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Johannes Herold, still hearty in eastern Germany

Johannes Harold strolls with daughter, Christine Felix, and son-in-law, Karl Felix, through pasture land near his home outside Freiberg, Germany.
Johannes Harold strolls with daughter, Christine Felix, and son-in-law, Karl Felix, through pasture land near his home outside Freiberg, Germany. Photo: Photo by Shaun Stahle

FREIBERG, Germany — Johannes Herold has lived most of his 89 years in the same house. The view out his front window of verdant green hills and pastures of cows hasn't changed much.

But as one of the "rugged and solid and wonderful Latter-day Saints" of former East Germany as described by President Gordon B. Hinckley in the recent general conference, Brother Herold maintains a hearty smile and firm handshake after enduring much.

Born in 1913, Brother Herold never knew his father, who was killed during World War I. His mother was a woman of faith, however, who joined the Church after hearing the missionaries. Brother Herold joined with her in 1921 when he was 8 years old.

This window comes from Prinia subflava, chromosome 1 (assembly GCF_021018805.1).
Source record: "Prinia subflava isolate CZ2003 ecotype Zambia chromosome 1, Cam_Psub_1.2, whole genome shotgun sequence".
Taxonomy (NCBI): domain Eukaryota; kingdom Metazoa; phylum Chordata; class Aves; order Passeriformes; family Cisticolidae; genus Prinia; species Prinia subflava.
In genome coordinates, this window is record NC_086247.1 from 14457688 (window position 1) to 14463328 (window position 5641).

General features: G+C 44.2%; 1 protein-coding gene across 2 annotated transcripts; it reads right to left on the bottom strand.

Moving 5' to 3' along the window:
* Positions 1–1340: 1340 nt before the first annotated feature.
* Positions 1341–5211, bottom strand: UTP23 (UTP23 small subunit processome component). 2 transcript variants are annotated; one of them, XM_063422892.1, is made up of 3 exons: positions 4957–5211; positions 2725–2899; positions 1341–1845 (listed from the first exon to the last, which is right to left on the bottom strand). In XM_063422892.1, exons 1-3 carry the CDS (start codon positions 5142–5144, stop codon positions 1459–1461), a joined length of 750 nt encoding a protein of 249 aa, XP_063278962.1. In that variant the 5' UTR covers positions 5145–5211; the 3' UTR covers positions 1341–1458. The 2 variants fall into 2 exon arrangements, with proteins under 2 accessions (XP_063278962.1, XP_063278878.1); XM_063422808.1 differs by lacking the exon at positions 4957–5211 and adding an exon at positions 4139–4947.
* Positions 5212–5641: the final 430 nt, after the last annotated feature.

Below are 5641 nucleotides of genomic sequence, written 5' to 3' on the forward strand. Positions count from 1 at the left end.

As a soldier in the German army during World War II, he served six years and fought battles in 10 countries. Three years were spent in Russia where he came within 20 kilometers of Moscow. The cold was so fierce at times, he said, that he had no feeling in his feet or legs. Food and supplies were scarce. Uncertainty about survival was constant.

Much had changed by the end of the war in 1945. Upon his return to the Freiberg area, Brother Herold found 200 active members who had stayed true to the doctrines of the Church. The youth were led by valiant leaders who strengthened them against the Nazi culture.

Johannes Harold
Johannes Harold

In the next years, Russian occupation limited members' rights of worship, but they were permitted to hold meetings and teach those who approached them.

For 20 years, from 1953-73, Brother Herold was president of the Grosshartmann Branch. Proselytizing was prohibited, but that didn't prevent him from making as many friends as possible. Some became interested in the Church and visited his apartment for discussions.

Among those who heard the gospel was his future wife, Dora. Others also joined the Church.

Four years after the Freiberg temple was dedicated, the first two missionaries were allowed in the country after a 50-year absence. They arrived April 22, 1989, at 8:10 p.m., and were greeted by 60 cheering, grateful members of the Church.

Despite his age, Brother Herold continues to walk with a strong stride and extend a firm hand in friendship. And he is still eager to share the gospel. During the recent open house prior to the rededication of the Freiberg temple in September, he finished his meal at a local restaurant one day and handed the waiter a card inviting him to visit the temple.

With a smile, he waited until the young man promised he would attend.

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